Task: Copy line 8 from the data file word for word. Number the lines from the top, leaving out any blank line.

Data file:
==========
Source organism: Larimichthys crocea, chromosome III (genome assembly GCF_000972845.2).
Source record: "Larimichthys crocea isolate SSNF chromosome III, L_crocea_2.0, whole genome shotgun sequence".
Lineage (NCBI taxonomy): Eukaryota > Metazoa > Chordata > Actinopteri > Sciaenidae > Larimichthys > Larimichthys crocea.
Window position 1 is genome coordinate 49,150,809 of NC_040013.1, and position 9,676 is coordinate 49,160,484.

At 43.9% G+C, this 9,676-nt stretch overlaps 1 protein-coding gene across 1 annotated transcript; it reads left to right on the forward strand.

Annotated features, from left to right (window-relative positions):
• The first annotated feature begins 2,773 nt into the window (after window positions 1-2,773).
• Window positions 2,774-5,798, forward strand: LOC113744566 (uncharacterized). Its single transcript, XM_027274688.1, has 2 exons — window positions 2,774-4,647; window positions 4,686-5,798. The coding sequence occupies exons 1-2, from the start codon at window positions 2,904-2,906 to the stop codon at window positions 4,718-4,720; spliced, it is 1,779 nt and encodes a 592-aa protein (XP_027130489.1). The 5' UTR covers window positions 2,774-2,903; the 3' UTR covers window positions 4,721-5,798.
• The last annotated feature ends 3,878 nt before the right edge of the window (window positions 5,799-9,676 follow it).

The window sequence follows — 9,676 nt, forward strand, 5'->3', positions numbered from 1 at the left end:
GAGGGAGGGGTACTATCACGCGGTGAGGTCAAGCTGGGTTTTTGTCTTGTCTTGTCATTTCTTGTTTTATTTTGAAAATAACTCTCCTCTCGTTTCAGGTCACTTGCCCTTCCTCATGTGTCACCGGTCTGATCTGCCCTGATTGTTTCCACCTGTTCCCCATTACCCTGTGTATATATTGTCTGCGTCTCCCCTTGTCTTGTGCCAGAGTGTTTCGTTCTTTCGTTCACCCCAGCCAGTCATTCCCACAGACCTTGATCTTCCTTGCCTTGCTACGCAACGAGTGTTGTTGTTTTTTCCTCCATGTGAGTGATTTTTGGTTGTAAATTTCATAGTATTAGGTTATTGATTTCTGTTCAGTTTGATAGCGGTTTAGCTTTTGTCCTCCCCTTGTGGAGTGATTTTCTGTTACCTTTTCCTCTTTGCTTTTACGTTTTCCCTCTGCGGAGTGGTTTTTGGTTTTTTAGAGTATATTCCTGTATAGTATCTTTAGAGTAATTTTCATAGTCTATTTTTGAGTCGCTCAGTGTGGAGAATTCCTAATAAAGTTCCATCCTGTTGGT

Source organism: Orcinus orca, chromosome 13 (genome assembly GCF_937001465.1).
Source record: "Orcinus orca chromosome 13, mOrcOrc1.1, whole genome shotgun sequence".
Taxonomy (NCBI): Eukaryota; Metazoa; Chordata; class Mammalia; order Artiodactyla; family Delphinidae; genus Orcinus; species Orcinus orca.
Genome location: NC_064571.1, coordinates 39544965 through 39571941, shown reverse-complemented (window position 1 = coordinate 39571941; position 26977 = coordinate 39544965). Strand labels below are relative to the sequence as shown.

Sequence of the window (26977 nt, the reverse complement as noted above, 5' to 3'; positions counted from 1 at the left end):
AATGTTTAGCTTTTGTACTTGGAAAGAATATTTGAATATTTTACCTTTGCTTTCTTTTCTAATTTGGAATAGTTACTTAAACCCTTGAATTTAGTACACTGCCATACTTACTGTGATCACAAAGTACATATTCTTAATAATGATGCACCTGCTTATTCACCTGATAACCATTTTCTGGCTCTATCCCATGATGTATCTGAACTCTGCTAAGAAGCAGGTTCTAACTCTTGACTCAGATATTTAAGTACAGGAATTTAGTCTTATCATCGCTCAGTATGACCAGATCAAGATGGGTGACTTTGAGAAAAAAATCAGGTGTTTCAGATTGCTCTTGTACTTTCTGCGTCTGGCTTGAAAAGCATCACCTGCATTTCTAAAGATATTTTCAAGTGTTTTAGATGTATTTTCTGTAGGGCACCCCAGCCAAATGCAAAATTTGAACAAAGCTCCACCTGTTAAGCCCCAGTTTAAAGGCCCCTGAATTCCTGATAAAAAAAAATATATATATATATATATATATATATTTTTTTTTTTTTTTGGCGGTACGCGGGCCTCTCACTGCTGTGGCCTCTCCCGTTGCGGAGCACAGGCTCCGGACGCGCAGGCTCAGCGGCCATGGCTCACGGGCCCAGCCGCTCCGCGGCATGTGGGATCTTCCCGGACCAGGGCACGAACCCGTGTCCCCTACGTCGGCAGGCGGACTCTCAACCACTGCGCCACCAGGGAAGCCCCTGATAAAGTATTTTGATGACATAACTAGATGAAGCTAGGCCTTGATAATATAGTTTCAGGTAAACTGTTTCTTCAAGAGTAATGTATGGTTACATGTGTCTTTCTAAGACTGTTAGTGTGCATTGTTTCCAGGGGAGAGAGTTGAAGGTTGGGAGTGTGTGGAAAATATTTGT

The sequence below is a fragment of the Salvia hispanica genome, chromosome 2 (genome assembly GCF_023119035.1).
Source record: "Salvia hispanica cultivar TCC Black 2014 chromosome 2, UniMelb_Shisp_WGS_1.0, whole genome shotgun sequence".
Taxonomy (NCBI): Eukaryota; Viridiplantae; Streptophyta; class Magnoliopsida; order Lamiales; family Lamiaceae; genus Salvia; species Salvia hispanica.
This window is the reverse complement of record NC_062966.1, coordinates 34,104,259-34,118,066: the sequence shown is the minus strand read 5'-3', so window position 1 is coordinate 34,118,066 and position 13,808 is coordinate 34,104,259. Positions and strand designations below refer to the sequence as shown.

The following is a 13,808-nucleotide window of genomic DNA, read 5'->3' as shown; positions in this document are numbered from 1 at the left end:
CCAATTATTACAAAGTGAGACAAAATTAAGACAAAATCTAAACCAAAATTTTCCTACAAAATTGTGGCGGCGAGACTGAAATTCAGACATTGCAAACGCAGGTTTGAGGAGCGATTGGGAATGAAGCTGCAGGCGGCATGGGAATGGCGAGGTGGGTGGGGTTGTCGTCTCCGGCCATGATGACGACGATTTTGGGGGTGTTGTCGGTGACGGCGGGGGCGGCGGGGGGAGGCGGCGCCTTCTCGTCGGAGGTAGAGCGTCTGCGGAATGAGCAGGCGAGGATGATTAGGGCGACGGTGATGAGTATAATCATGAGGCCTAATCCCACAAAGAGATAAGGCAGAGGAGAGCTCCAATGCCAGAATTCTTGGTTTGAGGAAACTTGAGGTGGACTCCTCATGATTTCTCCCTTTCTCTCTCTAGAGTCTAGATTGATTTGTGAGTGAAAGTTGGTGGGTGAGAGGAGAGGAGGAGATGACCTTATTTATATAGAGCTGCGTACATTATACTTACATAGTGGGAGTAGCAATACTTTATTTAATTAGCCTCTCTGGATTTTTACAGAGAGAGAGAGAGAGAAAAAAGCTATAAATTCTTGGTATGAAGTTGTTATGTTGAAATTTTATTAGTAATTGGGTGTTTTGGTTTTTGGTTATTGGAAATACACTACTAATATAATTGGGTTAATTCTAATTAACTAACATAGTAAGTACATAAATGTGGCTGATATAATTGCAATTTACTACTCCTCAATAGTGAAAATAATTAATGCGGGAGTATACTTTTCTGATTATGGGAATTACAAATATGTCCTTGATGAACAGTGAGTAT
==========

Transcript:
• Window positions 2,774-5,798, forward strand: LOC113744566 (uncharacterized). Its single transcript, XM_027274688.1, has 2 exons — window positions 2,774-4,647; window positions 4,686-5,798. The coding sequence occupies exons 1-2, from the start codon at window positions 2,904-2,906 to the stop codon at window positions 4,718-4,720; spliced, it is 1,779 nt and encodes a 592-aa protein (XP_027130489.1). The 5' UTR covers window positions 2,774-2,903; the 3' UTR covers window positions 4,721-5,798.